With even the Mayor expressing his concerns about the hustle and bustle in pressurecooker Amsterdam, will there be space left in the future for experimental playgrounds and what should they look like? Together with an international group from Berlin, Riga, Budapest and Amsterdam comparing different initiatives, we talk about experimental playgrounds and how to improve the access of young actors to urban space.
Spreepark | Kulturpark
The Spreepark is a massive, abandoned theme park in the East of Berlin, owned by the municipality. Its re-opening in 2017 might give birth to the Kulturpark – a trembling shift in the design of public space for play, triggered by a young group of students who presented an alternative concept for creative use. Among them is Lukas Drevenstedt, who is now part of the academic advisory board for the development process. How did the team plant the seed and what is their latest update on the process?
Located near Riga, Festival Komēta is an alternative music festival in an old fortress. Dāvis Kaņepe, one of the founders, will talk about their idea of a festival without advertisements, slogans and plastic, without conveyor music and artificial trends. How do they create an experimental playground for music culture and what are their ambitions for the future?
The city centre of Amsterdam might feel deprived of free space, Amsterdam-Oost still has some gems. Amsterdam Roest opened in June 2011, and has created a creative playground that combines cultural events and a café with a city beach. As one of the initiators, Nadia Duinker turned this former undiscovered part of town into an energetic area that puts Amsterdam-Oost on the map. How unique is it to find such free space within the city and what challenges do they face?
KÉK – Contemporary Architecture Center
KÉK is an independent architectural cultural centre operated by young Hungarian architects, artists and civilians. Judith Schanz is one of the managers of KÉK’s Vacant City programme, which was launched in 2012, aiming at finding innovative solutions for the community-based regeneration of vacant urban properties. The program brings together initiatives that contribute to the city’s social cohesion, life quality and local economic development with property owners who are willing to make alliance with community energies to revitalise their spaces and neighbourhoods. How is Riga’s policy on vacant properties accommodating new functions while value-creating initiatives can find new spaces?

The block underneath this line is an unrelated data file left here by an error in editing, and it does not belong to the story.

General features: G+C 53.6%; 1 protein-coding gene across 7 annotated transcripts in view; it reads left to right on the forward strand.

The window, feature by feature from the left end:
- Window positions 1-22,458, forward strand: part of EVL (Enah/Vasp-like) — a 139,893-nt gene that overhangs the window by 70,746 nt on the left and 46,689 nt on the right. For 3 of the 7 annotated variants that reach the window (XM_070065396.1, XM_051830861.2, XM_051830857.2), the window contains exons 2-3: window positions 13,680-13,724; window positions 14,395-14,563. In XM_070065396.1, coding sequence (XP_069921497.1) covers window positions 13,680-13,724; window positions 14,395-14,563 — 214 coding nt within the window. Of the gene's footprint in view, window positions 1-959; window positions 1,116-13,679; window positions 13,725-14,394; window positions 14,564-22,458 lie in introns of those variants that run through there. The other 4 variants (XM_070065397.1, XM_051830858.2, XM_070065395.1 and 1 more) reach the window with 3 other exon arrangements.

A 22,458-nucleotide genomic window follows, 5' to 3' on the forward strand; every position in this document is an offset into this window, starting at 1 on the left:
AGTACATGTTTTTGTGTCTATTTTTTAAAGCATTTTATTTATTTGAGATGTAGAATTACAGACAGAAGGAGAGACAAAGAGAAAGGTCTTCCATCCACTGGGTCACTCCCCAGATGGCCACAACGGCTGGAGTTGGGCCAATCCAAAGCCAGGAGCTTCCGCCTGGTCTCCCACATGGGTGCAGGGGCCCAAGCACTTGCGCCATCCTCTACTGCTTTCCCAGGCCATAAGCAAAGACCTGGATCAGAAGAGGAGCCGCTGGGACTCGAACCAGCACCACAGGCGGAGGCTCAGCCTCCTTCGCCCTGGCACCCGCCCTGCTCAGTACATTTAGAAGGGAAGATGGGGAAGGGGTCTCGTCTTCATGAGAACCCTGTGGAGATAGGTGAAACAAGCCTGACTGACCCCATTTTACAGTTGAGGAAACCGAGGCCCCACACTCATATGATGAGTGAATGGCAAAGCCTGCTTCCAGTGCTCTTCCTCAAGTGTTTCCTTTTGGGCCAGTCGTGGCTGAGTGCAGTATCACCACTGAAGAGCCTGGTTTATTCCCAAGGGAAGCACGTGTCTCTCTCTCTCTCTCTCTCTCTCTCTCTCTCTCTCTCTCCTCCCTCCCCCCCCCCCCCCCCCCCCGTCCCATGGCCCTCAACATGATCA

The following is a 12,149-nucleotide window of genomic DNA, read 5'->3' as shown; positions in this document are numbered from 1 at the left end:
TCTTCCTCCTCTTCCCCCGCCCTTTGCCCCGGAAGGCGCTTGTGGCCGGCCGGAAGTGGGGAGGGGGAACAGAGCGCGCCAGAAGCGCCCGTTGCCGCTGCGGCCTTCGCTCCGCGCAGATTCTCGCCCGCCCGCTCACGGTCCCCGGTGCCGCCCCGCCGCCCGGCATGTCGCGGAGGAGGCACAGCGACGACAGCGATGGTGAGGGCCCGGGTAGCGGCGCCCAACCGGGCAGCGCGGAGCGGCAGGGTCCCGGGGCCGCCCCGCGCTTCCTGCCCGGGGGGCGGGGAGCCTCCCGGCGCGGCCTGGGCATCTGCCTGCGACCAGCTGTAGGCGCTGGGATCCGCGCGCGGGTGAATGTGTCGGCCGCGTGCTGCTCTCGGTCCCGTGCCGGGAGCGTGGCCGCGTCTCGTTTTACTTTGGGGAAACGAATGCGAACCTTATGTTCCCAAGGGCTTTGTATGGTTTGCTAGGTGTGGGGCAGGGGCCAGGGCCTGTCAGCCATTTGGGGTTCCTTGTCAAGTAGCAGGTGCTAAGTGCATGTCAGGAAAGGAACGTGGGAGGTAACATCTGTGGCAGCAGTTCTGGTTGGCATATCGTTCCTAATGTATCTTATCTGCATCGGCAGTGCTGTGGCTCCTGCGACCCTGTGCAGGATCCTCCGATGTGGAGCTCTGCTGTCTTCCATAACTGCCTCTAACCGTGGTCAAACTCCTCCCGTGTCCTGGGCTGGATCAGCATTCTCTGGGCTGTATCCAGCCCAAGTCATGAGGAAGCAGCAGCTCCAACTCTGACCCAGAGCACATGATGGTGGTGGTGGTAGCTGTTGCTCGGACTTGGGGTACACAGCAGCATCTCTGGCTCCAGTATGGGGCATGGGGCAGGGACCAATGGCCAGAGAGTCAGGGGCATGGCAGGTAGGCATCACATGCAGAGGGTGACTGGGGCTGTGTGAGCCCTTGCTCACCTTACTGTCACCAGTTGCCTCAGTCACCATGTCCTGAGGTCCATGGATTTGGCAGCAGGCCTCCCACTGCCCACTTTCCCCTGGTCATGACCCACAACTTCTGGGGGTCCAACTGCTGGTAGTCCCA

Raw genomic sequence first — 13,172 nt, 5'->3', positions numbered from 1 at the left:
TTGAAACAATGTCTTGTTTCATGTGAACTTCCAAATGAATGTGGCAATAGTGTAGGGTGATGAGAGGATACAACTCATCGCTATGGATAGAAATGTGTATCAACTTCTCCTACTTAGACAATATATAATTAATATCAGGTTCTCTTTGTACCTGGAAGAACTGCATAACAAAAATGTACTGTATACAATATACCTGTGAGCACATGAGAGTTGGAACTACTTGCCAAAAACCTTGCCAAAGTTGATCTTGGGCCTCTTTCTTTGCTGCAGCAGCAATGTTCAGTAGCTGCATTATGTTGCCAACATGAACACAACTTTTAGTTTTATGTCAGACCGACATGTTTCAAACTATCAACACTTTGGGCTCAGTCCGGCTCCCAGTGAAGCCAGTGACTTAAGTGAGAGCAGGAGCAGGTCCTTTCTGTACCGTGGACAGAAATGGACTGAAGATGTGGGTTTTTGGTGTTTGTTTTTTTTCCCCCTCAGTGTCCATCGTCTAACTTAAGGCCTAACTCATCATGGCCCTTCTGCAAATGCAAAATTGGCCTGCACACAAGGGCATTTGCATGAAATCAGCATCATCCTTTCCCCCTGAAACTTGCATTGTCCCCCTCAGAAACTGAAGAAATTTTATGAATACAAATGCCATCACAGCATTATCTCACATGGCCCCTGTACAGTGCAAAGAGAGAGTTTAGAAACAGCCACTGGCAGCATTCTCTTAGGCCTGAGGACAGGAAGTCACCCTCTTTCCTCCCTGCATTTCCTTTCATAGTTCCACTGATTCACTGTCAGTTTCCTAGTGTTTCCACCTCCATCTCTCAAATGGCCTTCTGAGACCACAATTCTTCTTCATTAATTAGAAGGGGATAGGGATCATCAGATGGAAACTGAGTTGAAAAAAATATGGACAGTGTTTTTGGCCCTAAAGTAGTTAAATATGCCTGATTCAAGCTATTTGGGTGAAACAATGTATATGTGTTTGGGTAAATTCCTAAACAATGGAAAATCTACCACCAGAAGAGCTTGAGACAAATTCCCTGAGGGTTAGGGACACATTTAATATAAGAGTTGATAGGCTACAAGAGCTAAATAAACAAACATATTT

Jaap Schoufour is head of Bureau Broedplaatsen, a department of Municipality of Amsterdam. They are committed to transforming empty buildings into affordable workspaces and studios for creatives and want to stimulate the existence of experimental playgrounds and public spaces. How does he see the future of artistic incubators within a city that is bursting at its seams?
Urban Resort transforms empty buildings into lively living and working communities with affordable workspaces, predominantly for the cultural and creative sector of Amsterdam. Hay Schoolmeesters, once a squatter at free haven ADM himself and now responsible for spaces like ACTA and Broedplaats VKG, believes cultural playgrounds can play an important role in district maintenance, but also by taking on a social responsibility and helping with issues in the neighbourhood.
Enter the Void
Enter the Void is a transdisciplinary, European think tank on how the access of young people to urban spaces can be improved. Initiated by Kulturersatz and Clubcommission Berlin and supported by the European Union (Erasmus+), the project will inform decision making on local and European level. Last April, 30 young international experts from Berlin, Riga, Budapest and Amsterdam – active in the fields of subculture and city-making – came together in Berlin. From Nov 30 – Dec 5, Enter the Void goes Amsterdam. Members of ETV Amsterdam are: Arno Bouma (Black Rabbit Collective), Dymphie Braun (Pakhuis de Zwijger), Ella Overkleeft & Mirik Milan (Nachtburgemeester Amsterdam), Rosa Kolkman, Staas Lucassen (RADION Amsterdam) and Jan Willem Vonk.